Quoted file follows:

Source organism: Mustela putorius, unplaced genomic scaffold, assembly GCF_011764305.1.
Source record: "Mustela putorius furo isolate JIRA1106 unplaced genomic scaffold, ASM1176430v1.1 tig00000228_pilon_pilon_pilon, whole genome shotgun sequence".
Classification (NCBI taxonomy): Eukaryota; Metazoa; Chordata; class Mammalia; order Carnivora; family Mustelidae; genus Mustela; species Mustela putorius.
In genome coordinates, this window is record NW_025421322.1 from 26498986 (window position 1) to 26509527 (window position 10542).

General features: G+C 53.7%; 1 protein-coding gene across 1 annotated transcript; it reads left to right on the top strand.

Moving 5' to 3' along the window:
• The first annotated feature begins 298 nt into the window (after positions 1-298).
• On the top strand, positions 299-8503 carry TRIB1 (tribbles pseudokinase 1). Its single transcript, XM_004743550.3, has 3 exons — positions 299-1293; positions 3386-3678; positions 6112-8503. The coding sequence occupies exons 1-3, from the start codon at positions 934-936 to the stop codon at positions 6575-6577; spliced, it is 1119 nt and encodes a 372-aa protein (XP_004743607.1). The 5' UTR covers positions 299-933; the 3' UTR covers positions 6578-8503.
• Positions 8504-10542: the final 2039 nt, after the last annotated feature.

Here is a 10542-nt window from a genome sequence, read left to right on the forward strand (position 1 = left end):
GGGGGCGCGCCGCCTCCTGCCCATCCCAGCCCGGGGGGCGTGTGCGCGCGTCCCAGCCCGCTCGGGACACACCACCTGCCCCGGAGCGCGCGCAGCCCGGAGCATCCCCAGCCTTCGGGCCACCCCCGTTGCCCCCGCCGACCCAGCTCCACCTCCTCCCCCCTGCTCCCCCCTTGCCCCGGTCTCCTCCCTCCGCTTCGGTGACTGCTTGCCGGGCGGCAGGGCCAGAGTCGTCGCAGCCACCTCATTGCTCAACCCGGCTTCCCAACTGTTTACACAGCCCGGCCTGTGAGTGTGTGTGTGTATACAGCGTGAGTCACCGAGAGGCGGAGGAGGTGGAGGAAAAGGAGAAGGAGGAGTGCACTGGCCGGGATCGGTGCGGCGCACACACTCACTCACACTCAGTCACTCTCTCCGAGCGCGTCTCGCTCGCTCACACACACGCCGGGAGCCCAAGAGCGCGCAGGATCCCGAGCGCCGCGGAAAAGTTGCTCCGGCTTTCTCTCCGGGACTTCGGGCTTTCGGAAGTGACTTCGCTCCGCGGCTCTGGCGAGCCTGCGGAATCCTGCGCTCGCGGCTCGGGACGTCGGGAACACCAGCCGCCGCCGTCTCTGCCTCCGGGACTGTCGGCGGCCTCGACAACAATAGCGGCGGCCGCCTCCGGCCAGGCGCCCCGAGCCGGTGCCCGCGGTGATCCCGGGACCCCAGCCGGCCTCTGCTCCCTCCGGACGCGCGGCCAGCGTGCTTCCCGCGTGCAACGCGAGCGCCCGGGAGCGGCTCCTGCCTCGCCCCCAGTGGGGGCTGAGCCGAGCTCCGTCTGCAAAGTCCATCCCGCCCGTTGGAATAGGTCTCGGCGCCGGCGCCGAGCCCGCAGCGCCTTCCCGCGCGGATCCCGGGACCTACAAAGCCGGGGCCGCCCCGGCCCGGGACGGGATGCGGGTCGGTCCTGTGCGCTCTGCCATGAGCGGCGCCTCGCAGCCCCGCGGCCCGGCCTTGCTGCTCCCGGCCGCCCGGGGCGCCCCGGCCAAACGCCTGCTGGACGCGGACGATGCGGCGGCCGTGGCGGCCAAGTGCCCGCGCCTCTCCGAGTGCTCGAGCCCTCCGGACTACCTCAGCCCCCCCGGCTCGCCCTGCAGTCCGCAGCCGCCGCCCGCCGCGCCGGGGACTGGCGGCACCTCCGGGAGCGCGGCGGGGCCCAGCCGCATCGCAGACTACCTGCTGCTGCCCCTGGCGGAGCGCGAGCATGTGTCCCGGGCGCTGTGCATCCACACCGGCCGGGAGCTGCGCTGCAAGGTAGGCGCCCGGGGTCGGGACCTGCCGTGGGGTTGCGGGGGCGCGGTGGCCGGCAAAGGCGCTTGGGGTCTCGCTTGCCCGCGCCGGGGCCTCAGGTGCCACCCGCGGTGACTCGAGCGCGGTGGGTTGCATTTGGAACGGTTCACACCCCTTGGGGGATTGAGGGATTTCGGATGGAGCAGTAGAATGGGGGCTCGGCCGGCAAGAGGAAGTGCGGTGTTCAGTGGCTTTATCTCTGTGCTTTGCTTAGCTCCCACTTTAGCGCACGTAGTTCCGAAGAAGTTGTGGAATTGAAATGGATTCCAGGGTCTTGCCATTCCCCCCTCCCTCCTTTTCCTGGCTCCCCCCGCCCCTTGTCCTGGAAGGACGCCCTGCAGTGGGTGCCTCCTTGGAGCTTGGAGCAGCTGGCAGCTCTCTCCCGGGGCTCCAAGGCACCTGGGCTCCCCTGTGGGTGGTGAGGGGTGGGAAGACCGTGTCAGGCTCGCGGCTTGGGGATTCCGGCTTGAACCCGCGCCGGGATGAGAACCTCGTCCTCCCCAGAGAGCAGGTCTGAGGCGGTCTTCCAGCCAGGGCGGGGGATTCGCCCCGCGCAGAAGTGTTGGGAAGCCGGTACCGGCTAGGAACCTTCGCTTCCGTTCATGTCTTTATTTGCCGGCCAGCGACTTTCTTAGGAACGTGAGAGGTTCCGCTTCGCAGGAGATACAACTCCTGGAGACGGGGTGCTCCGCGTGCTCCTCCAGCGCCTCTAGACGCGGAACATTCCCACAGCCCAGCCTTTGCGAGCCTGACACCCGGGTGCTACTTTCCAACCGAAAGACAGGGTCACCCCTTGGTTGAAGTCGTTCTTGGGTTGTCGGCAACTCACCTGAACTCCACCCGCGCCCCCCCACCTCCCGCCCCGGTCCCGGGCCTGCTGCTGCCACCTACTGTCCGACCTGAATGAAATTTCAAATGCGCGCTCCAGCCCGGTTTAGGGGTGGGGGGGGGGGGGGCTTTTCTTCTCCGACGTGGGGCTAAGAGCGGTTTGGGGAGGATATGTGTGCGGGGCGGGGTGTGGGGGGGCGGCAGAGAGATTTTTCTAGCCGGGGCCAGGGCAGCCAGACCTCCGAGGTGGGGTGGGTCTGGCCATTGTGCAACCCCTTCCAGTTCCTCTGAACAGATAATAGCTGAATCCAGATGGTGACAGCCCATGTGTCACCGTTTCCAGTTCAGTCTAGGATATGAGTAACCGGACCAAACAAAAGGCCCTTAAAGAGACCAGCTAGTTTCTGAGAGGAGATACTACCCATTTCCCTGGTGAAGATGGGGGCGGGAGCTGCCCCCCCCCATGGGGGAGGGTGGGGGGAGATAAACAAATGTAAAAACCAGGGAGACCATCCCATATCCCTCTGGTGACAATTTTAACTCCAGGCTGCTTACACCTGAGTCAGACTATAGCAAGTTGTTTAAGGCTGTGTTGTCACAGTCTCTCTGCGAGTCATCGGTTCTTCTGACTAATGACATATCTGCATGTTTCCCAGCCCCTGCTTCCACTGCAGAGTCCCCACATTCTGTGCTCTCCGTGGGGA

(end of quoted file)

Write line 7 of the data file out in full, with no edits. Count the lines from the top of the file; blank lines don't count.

• The first annotated feature begins 298 nt into the window (after positions 1-298).